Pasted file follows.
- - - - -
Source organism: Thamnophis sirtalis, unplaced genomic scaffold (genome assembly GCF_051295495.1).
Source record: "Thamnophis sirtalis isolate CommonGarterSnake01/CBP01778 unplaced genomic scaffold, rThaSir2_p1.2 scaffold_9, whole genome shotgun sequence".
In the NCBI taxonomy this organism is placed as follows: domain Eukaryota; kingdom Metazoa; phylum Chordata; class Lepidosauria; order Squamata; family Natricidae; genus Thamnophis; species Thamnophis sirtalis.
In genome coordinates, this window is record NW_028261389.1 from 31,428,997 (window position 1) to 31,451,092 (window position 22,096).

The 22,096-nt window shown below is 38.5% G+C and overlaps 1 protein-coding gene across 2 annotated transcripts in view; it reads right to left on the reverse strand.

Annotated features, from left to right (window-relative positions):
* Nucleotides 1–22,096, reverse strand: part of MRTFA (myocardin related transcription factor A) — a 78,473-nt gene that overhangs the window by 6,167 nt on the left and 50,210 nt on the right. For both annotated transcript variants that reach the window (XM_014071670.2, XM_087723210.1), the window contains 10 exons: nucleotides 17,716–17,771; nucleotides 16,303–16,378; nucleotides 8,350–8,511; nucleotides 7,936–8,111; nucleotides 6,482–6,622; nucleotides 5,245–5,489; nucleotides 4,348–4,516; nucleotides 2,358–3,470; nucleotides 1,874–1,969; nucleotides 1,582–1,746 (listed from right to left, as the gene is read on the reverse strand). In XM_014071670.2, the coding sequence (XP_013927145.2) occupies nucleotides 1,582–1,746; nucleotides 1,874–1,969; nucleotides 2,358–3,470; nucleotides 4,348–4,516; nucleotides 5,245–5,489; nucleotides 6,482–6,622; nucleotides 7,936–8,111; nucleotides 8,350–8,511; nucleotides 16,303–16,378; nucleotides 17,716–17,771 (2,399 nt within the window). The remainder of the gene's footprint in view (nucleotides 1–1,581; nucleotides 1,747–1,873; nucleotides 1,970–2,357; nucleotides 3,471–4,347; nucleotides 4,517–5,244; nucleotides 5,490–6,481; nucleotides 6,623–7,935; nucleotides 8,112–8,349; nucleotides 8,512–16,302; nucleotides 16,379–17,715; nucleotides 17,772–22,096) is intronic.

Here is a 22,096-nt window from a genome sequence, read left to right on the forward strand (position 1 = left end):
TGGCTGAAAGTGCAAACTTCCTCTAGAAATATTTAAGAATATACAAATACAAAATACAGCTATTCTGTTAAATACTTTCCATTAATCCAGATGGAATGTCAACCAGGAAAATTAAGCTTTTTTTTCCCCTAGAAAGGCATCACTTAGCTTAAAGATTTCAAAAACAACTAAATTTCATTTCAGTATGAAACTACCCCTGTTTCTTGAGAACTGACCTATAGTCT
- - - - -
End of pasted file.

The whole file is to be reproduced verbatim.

Source organism: Thamnophis sirtalis, unplaced genomic scaffold (genome assembly GCF_051295495.1).
Source record: "Thamnophis sirtalis isolate CommonGarterSnake01/CBP01778 unplaced genomic scaffold, rThaSir2_p1.2 scaffold_9, whole genome shotgun sequence".
In the NCBI taxonomy this organism is placed as follows: domain Eukaryota; kingdom Metazoa; phylum Chordata; class Lepidosauria; order Squamata; family Natricidae; genus Thamnophis; species Thamnophis sirtalis.
In genome coordinates, this window is record NW_028261389.1 from 31,428,997 (window position 1) to 31,451,092 (window position 22,096).

The 22,096-nt window shown below is 38.5% G+C and overlaps 1 protein-coding gene across 2 annotated transcripts in view; it reads right to left on the reverse strand.

Annotated features, from left to right (window-relative positions):
* Nucleotides 1–22,096, reverse strand: part of MRTFA (myocardin related transcription factor A) — a 78,473-nt gene that overhangs the window by 6,167 nt on the left and 50,210 nt on the right. For both annotated transcript variants that reach the window (XM_014071670.2, XM_087723210.1), the window contains 10 exons: nucleotides 17,716–17,771; nucleotides 16,303–16,378; nucleotides 8,350–8,511; nucleotides 7,936–8,111; nucleotides 6,482–6,622; nucleotides 5,245–5,489; nucleotides 4,348–4,516; nucleotides 2,358–3,470; nucleotides 1,874–1,969; nucleotides 1,582–1,746 (listed from right to left, as the gene is read on the reverse strand). In XM_014071670.2, the coding sequence (XP_013927145.2) occupies nucleotides 1,582–1,746; nucleotides 1,874–1,969; nucleotides 2,358–3,470; nucleotides 4,348–4,516; nucleotides 5,245–5,489; nucleotides 6,482–6,622; nucleotides 7,936–8,111; nucleotides 8,350–8,511; nucleotides 16,303–16,378; nucleotides 17,716–17,771 (2,399 nt within the window). The remainder of the gene's footprint in view (nucleotides 1–1,581; nucleotides 1,747–1,873; nucleotides 1,970–2,357; nucleotides 3,471–4,347; nucleotides 4,517–5,244; nucleotides 5,490–6,481; nucleotides 6,623–7,935; nucleotides 8,112–8,349; nucleotides 8,512–16,302; nucleotides 16,379–17,715; nucleotides 17,772–22,096) is intronic.

Here is a 22,096-nt window from a genome sequence, read left to right on the forward strand (position 1 = left end):
TGGCTGAAAGTGCAAACTTCCTCTAGAAATATTTAAGAATATACAAATACAAAATACAGCTATTCTGTTAAATACTTTCCATTAATCCAGATGGAATGTCAACCAGGAAAATTAAGCTTTTTTTTCCCCTAGAAAGGCATCACTTAGCTTAAAGATTTCAAAAACAACTAAATTTCATTTCAGTATGAAACTACCCCTGTTTCTTGAGAACTGACCTATAGTCT